There was a time in 2006 when Francisco Liriano was a dominant force to be reckoned with.
Liriano was mowing down hitters at an alarming rate and appeared to be the next of the great crop of pitchers in the game.
Or the next “Johan” to be exact.
Both were lefties. Both had great stuff. One more established than the other of course. But then again, there was a time when Johan was not “Johan The Great.” But rather Johan Santana, a pitcher striving to be a successful Major Leaguer, trying to do what he loves (while earning a very “comfortable” income).
Liriano went 12-3 in 2006, not pitching in the rotation until later in the year. The same route Johan took once he was on the Twins Major League roster.
The young lefty, Liriano, K’d 144 in only 121 innings, while allowing only 32 bases on balls. A monstrous 4 1/2 K’s per free pass allowed.
I remember it well, although actually saw little of it. But had Liriano thrown more innings, he very well could have won the Cy Young. Johan actually took home the award that year anyway, so at least a fellow teammate benefited from the absence of Liriano early on in the season.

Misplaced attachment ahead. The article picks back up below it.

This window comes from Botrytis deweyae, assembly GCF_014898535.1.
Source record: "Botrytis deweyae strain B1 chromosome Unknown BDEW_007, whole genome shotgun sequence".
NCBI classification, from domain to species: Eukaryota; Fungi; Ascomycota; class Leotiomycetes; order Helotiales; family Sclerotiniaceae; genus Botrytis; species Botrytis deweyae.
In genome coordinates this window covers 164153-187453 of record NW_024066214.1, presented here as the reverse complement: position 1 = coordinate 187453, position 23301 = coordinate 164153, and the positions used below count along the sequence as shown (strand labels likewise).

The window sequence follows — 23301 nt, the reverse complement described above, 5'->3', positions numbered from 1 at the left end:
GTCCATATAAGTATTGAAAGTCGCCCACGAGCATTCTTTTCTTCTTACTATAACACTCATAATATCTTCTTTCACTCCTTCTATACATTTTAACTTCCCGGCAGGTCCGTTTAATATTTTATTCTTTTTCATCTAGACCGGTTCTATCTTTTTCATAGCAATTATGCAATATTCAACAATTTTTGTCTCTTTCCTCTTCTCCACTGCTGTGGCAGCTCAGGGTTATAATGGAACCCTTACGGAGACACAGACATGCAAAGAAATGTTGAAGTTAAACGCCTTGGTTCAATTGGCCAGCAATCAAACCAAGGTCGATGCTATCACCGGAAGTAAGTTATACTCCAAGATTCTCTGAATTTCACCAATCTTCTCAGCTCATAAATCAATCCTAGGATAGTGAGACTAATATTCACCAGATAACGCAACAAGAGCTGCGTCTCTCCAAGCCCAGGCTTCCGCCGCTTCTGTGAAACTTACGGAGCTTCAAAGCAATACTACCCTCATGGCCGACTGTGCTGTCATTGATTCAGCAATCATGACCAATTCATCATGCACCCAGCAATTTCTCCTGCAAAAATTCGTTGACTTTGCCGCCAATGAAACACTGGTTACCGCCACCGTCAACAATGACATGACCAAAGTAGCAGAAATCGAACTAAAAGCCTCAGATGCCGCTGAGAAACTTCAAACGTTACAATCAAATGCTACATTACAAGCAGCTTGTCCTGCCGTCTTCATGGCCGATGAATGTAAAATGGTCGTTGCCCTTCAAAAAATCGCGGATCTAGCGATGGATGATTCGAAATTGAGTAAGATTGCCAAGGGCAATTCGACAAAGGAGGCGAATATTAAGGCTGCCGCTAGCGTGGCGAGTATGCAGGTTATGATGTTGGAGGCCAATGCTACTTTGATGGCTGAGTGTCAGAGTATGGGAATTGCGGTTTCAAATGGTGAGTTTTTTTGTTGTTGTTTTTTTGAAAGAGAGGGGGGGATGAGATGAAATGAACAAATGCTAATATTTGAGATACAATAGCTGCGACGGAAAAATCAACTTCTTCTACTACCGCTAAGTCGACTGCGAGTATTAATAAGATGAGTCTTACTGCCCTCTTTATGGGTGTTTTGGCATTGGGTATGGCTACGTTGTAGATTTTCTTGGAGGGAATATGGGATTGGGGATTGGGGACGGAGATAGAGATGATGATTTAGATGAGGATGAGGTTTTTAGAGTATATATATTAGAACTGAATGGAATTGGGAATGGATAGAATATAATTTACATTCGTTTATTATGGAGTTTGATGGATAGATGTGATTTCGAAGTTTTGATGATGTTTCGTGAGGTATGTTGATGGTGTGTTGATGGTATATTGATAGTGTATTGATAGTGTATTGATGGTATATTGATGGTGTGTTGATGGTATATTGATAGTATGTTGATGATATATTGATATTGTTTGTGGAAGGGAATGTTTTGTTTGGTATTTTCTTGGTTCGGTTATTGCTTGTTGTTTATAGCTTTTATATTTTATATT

Tommy John surgery puts all of the buzz about Liriano on hold…
Then he returns in 2008…But most of the year, is designated for Liriano to learn how to pitch again.
He tears up the minors at one point, then gets the possibly overdue call to the Majors. 67 walks, 32 walks, in 76 innings, ERA+ 104. Far from 2006-esque, but acceptable seeing how he was absent from the game for a year+.
So what to expect from what we would call a pitcher with sick stuff?
Since I am only human, I will allow the projection systems to explain.
The three systems I have available to me project an ERA between 3.62 and 3.97.
Bill James’ projection is the most generous of the three, both in reference to rate stats and innings pitched.
So Liriano should be above average at worst according to these projections. But we all know that there is much more potential to be unlocked than this. Liriano could win the Cy Young and none of us would be surprised. Well, maybe a little. After all, Liriano is going to pitch his first FULL season at the Major League level as a starter (if everything goes right).
Liriano could very well be the reason Twins fans all but forget that Johan “The Great” ever came through Minnesota to begin with.
But then again, those are very lofty expectations, and unfair to a young and partially undeveloped pitcher.
…With great potential…